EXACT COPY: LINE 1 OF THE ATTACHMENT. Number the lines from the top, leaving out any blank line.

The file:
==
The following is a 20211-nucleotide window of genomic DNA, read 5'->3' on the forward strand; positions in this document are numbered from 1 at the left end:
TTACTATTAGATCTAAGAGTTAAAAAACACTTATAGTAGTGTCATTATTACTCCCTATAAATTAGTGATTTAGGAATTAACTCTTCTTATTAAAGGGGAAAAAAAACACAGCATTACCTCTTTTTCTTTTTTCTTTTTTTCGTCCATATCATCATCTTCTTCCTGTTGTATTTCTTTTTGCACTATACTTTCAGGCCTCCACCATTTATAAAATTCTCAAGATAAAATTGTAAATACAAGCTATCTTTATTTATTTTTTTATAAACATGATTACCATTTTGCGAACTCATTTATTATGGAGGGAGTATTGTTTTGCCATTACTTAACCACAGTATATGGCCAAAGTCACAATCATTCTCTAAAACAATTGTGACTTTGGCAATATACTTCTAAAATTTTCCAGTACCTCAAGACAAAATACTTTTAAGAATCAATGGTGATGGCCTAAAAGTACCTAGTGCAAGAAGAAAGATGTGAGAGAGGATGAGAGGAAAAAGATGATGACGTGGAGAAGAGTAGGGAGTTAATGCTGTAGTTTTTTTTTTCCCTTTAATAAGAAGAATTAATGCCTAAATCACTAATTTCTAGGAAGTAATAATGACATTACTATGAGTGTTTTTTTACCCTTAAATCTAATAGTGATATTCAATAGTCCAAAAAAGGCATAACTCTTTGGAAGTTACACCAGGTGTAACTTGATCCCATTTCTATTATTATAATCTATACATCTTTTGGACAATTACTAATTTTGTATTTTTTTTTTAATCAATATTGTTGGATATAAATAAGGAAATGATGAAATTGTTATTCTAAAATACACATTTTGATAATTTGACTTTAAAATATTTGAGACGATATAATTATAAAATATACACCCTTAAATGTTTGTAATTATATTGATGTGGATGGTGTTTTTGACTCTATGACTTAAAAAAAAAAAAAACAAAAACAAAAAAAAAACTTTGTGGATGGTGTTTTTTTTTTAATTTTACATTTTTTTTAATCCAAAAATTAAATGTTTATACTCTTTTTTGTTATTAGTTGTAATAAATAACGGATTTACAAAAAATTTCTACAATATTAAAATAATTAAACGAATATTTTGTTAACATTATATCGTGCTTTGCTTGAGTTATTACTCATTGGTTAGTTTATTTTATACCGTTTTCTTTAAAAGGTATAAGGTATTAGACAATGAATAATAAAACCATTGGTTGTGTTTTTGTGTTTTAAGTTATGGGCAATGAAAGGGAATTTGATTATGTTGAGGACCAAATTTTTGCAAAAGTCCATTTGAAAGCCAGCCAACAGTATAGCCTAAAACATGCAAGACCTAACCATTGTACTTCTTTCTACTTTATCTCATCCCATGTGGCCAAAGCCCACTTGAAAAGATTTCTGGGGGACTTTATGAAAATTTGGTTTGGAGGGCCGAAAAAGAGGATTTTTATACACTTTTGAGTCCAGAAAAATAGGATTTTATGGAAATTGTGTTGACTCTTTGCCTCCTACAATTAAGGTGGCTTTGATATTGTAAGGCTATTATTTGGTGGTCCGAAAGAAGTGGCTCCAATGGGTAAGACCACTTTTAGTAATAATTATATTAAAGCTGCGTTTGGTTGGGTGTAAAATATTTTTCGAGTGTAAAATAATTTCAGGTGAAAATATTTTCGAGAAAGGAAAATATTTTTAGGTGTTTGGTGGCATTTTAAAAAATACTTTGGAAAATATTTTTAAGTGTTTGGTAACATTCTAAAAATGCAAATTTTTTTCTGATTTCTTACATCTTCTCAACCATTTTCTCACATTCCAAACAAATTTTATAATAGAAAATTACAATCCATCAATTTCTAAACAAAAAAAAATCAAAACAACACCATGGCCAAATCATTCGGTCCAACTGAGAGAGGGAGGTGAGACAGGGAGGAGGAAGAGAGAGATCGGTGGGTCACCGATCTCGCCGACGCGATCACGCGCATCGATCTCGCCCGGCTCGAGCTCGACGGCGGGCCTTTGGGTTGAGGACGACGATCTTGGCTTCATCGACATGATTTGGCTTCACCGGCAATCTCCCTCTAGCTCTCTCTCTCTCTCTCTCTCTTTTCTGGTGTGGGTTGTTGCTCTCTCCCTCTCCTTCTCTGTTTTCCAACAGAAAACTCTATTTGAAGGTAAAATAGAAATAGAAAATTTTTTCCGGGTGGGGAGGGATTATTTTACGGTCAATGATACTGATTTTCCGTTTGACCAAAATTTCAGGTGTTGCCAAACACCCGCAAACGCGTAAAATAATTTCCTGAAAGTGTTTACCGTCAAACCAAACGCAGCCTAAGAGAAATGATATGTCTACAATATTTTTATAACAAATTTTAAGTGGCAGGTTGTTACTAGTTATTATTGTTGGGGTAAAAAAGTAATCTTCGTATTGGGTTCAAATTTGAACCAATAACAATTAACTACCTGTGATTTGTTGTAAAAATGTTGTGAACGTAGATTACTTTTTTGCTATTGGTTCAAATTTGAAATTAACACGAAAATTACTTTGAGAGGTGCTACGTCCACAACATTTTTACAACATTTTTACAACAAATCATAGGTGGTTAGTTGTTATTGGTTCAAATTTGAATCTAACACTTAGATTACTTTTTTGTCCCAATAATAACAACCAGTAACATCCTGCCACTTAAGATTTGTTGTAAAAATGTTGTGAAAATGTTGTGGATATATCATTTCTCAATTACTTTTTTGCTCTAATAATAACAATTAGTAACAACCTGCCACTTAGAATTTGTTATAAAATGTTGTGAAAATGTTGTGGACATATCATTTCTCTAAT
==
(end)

The following is a 20211-nucleotide window of genomic DNA, read 5'->3' on the forward strand; positions in this document are numbered from 1 at the left end: